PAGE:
4. What excites you about your work? What do you struggle with?
I guess I'm excited now by the same thing that excited me as a kid, the possibility of drawing something out of my mind or the realms of imagination, and capturing a moment of it. It's kind of thrilling when you draw something or get a movement happening in animation and it looks as good as how you imagined it, you get a little buzz, maybe even goosebumps. Maybe that's just cos I often work in a cold room. But like I said, all the endless stores of cool art that's been done and being made out there excites me, I get excited to make art when I see cool art.
Also what keeps me going is seeing improvement in my own work. Drawing doesn't feel like whose peak is limited by your age or physical capabilities, like maybe surfing or skating is. I feel like I can conceivably keep on improving until it's time for me to leave my wrecked old body, as long as my mind and ideas stay sharp. That's quite a comforting thought for me.
As far as struggles I think I struggle with keeping a balance between my work and the rest of life. When I'm working on an animation project it always seems like my deadlines are looming, so the work engulfs me and everything else falls by the wayside; my health, the laundry, bills that need paying, how I relate to my family. I turn in to this sickly little animating gremlin, hoping I get the job finished before my body craps out. Then when I don't have a deadline I barely draw at all, I just surf and do chores and surf and try to rebuild my health and energy, so I have hardly any personal work to show from the past few years. I find it very difficult to put a balance of all those things in to one day.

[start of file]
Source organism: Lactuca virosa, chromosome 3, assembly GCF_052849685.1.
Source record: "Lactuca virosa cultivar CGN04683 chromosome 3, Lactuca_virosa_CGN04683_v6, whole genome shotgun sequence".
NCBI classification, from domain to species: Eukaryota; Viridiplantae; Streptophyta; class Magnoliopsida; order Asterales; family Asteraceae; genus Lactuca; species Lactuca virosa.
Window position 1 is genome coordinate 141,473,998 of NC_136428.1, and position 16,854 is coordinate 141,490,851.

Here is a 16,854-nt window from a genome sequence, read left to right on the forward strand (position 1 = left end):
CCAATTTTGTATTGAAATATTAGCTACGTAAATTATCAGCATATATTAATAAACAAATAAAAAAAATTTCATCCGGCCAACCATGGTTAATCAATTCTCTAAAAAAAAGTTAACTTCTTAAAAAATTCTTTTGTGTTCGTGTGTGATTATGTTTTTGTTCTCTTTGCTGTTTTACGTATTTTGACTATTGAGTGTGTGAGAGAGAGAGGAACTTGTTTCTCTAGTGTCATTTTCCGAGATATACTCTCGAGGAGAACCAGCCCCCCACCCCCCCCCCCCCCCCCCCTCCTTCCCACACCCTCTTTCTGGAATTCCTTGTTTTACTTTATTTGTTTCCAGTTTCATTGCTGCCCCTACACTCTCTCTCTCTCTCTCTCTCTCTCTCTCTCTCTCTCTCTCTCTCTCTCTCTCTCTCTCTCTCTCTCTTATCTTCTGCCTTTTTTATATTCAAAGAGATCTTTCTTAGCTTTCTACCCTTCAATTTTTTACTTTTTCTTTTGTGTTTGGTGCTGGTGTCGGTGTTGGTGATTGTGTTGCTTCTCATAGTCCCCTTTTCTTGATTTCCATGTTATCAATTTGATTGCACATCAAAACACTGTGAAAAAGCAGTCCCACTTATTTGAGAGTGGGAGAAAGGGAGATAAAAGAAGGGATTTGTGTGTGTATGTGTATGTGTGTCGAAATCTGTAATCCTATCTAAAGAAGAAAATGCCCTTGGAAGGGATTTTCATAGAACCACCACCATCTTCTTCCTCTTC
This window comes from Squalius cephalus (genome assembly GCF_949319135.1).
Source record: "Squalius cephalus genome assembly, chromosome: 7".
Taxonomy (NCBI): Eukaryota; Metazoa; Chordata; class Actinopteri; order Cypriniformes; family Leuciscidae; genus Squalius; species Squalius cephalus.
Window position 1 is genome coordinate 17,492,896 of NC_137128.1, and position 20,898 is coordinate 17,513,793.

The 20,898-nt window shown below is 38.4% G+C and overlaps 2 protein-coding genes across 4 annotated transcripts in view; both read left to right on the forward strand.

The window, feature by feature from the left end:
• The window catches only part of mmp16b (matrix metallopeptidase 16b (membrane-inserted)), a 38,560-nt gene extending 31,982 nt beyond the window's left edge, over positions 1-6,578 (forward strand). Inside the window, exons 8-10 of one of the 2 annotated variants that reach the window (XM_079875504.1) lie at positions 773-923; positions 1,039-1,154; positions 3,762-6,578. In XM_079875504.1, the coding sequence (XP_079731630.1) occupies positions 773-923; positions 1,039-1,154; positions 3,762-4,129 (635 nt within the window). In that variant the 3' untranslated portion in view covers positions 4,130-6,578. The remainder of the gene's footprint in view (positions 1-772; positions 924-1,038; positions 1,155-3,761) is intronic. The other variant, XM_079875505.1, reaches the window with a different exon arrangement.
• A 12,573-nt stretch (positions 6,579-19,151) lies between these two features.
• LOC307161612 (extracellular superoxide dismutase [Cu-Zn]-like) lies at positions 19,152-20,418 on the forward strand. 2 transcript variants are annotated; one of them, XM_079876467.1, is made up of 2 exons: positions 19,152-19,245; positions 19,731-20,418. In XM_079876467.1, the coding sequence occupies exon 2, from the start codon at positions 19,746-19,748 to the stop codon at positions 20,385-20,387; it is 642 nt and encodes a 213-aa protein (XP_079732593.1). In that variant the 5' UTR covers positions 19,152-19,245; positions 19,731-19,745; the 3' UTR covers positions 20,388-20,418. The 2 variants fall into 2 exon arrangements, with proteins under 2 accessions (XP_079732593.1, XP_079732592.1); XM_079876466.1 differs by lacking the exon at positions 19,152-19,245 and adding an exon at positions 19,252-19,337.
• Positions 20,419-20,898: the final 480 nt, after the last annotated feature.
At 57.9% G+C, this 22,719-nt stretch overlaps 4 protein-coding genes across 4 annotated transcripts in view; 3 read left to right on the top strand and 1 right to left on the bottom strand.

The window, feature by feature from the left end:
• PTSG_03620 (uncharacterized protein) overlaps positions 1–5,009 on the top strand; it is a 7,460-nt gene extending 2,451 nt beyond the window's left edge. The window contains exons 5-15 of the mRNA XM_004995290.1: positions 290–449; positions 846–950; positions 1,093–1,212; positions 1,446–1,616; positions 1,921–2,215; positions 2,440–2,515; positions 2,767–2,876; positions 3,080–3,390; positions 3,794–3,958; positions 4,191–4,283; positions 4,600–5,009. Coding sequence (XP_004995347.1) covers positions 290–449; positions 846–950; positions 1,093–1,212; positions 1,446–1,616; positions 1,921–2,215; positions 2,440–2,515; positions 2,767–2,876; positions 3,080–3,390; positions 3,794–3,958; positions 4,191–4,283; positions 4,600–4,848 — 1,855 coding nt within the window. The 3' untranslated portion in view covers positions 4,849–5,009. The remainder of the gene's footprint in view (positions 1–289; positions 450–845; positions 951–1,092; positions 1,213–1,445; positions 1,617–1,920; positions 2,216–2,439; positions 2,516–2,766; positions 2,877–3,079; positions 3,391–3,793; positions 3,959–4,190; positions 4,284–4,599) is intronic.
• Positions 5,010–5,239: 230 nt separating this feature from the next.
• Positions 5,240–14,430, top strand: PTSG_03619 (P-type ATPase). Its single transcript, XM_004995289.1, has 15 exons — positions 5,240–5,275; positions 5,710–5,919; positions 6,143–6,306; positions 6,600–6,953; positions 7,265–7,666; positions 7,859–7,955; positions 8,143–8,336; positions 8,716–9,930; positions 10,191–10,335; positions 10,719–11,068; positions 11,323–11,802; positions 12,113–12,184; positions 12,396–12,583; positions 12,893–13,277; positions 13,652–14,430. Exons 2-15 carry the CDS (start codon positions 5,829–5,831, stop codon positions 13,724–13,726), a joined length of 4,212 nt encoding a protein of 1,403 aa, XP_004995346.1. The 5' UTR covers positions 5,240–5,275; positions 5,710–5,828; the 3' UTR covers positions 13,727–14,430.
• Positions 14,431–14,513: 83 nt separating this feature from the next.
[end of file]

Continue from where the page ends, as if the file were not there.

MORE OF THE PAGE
5. What are your goals? Where do you see yourself going?
I don't know that I've ever put much focus on goals, I'm not convinced that endeavoring for some imaginary situation in life makes anyone happy. The people that make it where they wanted to be seem a bit empty and have to keep putting the goal line further away, the people who never achieve their goals are agitated because they feel something is missing and if they just had that thing they'd be happy. So I just do my work because I enjoy it and I try not to invest too much in the fruits of my labour, some people "succeed" and some don't but I don't see a clear link between success and happiness. I called my website Famous And Cool as a kind of homage to people who are out there trying to make it happen, trying to force it.
I do think about new things or opportunities I'd like to have tho, I'd like to work more collaboratively in the future with people who I think are doing cool stuff. I'd like to bring a bit more meaning in to my work and work on projects that have some benefit to people, or the planet, or living entities at large. I'd like to make enough money to buy some things for our farm, like a sick Hilux. But I don't focus hard on these goals I just kind of trust that if they're meant to happen they'll happen, otherwise it's ok if they don't.